Wednesday, June 23, 2010

Towards high-speed optical quantum memories

K. F. Reim, J. Nunn, V. O. Lorenz, B. J. Sussman, K. C. Lee, N. K. Langford, D. Jaksc & I. A. Walmsley

Quantum memories, capable of controllably storing and releasing a photon, are a crucial component for quantum computers1 and quantum communications2. To date, quantum memories3, 4, 5, 6 have operated with bandwidths that limit data rates to megahertz. Here we report the coherent storage and retrieval of sub-nanosecond low-intensity light pulses with spectral bandwidths exceeding 1 GHz in caesium vapour. The novel memory interaction takes place through a far off-resonant two-photon transition in which the memory bandwidth is dynamically generated by a strong control field7, 8. This should allow data rates more than 100 times greater than those of existing quantum memories. The memory works with a total efficiency of 15%, and its coherence is demonstrated through direct interference of the stored and retrieved pulses. Coherence times in hot atomic vapours are on the order of microseconds9, the expected storage time limit for this memory.

Ground State Laser Cooling with Electromagnetically Induced Transparency

C. F. Roos*, D. Leibfried, A. Mundt, F. Schmidt-Kaler, J. Eschner, and R. Blatt

Ground state laser cooling of a single trapped Ca+ ion is achieved with a technique which tailors the absorption profile for the cooling laser by exploiting electromagnetically induced transparency. Using the Zeeman structure of the S1/2 to P1/2 dipole transition we achieve up to 90% ground state probability. The new method is robust, easy to implement, and proves particularly useful for cooling several motional degrees of freedom simultaneously, which is of great practical importance for the implementation of quantum logic schemes with trapped ions.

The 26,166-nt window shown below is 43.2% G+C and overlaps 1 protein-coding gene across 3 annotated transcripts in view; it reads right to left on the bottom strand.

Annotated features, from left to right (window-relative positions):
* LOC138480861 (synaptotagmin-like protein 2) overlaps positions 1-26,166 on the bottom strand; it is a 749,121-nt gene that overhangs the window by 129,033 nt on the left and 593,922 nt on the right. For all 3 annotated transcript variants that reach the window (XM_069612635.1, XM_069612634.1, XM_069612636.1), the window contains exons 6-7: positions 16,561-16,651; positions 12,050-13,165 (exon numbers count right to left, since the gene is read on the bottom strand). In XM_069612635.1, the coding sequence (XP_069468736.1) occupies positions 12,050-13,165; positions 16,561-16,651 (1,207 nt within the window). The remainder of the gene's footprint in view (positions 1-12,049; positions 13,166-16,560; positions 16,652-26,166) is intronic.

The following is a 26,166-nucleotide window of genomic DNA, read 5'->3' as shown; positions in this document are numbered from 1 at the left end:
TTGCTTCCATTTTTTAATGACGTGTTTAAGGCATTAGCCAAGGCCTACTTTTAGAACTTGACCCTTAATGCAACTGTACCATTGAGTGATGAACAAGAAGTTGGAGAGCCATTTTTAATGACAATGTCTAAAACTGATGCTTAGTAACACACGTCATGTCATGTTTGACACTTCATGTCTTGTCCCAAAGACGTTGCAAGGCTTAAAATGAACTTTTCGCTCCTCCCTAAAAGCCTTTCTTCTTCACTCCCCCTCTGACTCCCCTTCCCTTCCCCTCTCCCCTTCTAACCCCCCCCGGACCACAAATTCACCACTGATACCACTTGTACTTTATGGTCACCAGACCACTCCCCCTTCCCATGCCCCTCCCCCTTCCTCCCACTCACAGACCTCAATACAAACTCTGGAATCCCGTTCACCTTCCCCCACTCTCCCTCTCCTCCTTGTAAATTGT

Suppression of Density Fluctuations in a Quantum Degenerate Fermi Gas

Christian Sanner, Edward J. Su, Aviv Keshet, Ralf Gommers, Yong-il Shin, Wujie Huang, Wolfgang Ketterle

We study density profiles of an ideal Fermi gas and observe Pauli suppression of density fluctuations (atom shot noise) for cold clouds deep in the quantum degenerate regime. Strong suppression is observed for probe volumes containing more than 10,000 atoms. Measuring the level of suppression provides sensitive thermometry at low temperatures. After this method of sensitive noise measurements has been validated with an ideal Fermi gas, it can now be applied to characterize phase transitions in strongly correlated many-body systems.

**Groupmeeting by Dylan Jervis, June 2nd, 2010**